Confidence in an economy is an important factor, and confidence always thrives on consistency. In the past two weeks we’ve had some strange news that is not making much sense.
First was an inflation figure for the March quarter, which was more than twice what is usually announced. A week later, this inflation bubble – which suggests we’re all spending too much – burst with the announcement that in the March quarter, national house prices fell 1.7 percent, the biggest fall since the September quarter of 2008.
The housing information service, RP Data-Rismark, actually had more drastic figures than the Australian Bureau of Statistics: they had March quarter houses prices falling 2.1 percent, the biggest fall since it started collecting its house data in June 1999. Auction clearance rates in Melbourne and Sydney fell by about a third of where they were a year before. So how does inflation blow-out in March while Australians are pulling back from property, keeping their cash to themselves? What does it mean?
The first one is interest rates: following the GFC Australians have experienced a steady rise in interest rate rises, eroding the comfort margins in many households. Business credit rate rises have been larger and given that most of our large business owner community are ‘mums and dads’, that pain ends up in the household. So potential home buyers are holding back their cash.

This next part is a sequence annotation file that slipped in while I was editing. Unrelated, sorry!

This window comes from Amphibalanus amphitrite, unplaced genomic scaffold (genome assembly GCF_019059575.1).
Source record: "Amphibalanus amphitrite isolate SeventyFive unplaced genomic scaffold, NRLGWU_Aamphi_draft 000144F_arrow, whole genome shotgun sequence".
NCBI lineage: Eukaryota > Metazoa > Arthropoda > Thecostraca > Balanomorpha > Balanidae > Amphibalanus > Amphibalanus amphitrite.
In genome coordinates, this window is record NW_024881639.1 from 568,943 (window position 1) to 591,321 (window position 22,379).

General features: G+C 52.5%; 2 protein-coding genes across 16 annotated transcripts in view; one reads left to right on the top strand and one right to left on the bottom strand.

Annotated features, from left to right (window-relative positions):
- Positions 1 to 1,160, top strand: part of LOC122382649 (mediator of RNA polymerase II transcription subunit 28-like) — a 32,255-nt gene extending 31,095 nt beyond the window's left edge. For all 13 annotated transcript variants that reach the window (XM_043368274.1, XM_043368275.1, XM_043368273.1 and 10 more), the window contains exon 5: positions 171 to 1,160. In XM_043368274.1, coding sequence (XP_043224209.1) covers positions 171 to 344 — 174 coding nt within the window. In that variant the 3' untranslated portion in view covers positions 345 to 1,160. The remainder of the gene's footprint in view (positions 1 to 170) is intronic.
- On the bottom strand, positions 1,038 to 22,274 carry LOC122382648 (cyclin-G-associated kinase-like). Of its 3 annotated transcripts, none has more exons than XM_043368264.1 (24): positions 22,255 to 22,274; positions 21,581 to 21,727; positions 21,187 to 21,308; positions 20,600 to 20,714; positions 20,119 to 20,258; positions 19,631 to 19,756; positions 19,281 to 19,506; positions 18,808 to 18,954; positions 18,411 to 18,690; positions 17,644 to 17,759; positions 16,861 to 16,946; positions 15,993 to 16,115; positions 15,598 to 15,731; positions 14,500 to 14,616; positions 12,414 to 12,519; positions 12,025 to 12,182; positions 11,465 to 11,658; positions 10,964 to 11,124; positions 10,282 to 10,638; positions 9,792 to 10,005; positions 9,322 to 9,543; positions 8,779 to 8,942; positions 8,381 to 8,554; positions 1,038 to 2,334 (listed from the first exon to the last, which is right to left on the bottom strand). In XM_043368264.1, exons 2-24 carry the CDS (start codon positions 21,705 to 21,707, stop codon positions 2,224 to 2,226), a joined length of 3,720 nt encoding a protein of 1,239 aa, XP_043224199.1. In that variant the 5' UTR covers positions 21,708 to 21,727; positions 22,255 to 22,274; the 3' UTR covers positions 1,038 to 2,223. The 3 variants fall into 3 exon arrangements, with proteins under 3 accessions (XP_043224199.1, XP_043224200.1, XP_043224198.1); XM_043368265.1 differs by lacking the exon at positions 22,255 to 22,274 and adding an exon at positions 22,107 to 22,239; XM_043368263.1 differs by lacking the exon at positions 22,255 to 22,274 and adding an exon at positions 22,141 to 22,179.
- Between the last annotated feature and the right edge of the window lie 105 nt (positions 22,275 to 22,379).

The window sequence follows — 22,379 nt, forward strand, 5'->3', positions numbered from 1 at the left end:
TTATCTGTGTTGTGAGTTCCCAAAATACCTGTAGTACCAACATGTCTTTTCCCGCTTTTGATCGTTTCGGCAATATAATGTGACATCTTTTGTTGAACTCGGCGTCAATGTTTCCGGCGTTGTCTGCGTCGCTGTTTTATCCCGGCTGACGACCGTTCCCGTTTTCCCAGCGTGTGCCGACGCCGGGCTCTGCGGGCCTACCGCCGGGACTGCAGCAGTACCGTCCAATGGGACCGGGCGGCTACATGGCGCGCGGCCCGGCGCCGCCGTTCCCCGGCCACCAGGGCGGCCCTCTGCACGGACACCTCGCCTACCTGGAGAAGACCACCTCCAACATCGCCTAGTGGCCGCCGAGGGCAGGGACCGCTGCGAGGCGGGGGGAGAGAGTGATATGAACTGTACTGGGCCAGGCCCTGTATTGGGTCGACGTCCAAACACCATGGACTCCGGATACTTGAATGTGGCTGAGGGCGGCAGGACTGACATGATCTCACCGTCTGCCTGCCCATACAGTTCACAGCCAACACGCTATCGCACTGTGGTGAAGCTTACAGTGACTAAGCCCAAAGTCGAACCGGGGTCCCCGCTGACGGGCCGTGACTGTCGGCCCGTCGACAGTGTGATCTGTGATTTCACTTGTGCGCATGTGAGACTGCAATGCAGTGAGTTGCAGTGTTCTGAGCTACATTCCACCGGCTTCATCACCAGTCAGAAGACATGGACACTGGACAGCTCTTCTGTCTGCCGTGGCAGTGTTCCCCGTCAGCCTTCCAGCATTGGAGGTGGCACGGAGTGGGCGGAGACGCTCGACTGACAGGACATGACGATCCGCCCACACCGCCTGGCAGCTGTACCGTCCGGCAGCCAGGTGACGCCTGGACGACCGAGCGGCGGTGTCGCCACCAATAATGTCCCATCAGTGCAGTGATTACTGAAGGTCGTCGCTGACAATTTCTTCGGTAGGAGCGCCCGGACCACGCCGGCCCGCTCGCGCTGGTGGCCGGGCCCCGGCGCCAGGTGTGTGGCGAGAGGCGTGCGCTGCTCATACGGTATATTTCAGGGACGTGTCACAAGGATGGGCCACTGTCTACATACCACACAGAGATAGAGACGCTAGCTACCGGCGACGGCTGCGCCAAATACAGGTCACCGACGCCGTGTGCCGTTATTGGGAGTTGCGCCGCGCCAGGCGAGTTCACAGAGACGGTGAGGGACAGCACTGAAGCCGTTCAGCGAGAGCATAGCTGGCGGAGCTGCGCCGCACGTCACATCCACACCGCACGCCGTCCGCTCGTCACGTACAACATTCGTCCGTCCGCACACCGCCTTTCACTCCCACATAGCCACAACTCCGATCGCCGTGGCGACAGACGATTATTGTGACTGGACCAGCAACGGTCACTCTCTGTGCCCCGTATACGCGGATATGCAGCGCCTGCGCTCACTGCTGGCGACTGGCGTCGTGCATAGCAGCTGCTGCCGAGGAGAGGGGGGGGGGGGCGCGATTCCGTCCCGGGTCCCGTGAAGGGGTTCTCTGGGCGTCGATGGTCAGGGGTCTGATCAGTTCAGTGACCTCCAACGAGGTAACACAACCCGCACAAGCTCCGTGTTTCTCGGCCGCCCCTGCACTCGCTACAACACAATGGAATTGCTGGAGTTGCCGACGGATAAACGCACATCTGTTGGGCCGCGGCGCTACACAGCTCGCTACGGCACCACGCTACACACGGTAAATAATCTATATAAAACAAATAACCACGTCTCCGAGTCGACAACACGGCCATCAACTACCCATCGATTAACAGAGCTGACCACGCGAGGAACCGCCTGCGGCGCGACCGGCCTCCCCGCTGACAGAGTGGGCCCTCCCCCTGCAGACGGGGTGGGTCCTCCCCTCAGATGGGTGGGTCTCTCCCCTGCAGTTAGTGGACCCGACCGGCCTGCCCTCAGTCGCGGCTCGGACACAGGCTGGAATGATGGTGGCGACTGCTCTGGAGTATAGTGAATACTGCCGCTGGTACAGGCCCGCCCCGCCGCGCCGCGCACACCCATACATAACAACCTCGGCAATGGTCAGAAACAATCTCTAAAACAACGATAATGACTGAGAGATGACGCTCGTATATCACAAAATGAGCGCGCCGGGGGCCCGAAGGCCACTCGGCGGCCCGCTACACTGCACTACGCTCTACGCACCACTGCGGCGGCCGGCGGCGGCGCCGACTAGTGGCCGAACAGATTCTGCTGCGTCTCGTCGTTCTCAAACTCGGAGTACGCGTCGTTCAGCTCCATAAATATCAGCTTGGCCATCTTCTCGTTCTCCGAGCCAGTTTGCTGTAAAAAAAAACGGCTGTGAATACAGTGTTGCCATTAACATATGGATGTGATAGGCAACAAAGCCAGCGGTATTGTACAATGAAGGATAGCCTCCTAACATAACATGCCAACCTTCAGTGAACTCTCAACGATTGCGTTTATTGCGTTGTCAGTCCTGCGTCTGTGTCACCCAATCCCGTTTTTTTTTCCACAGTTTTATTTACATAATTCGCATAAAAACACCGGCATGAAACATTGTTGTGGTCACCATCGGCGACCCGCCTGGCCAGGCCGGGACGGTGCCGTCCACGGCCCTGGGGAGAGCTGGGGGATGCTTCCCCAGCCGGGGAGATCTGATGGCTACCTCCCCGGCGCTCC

The second big factor that holds people back is the cost of living: interest rates are going up, inflation is on the rise (according to the Reserve Bank), and electricity price rises are ridiculous. And on top of that you have a constant threat of a ‘carbon tax’ which hangs over everything. You don’t have to have a political outlook or be an environmentalist to understand what a carbon tax will do.
Most Australians I talk to see it as something that raises the prices of everything, which causes inflation. And when inflation rises, the Reserve Bank raises interest rates. Householders can see a power bill and they can read in the papers what the interest rates are on their mortgage or business loan. But they can’t see the carbon tax.
This eats away at confidence.
The current economic system is confusing people: they see governments raising the price of electricity while also taxing the coal that produces it; they see mining companies and banks making huge profits while their own household becomes more constrained by the rising cost of living. It’s no wonder Australians put their cash in a bank account and wait for a more consistent picture. What do you think? Please send me an email.
Mark Bouris is the Executive Chairman of Yellow Brick Road, a financial services company offering home loans, financial planning, accounting & tax and insurance. Email Mark on email@example.com with any queries you may have or check www.ybr.com.au for your nearest branch.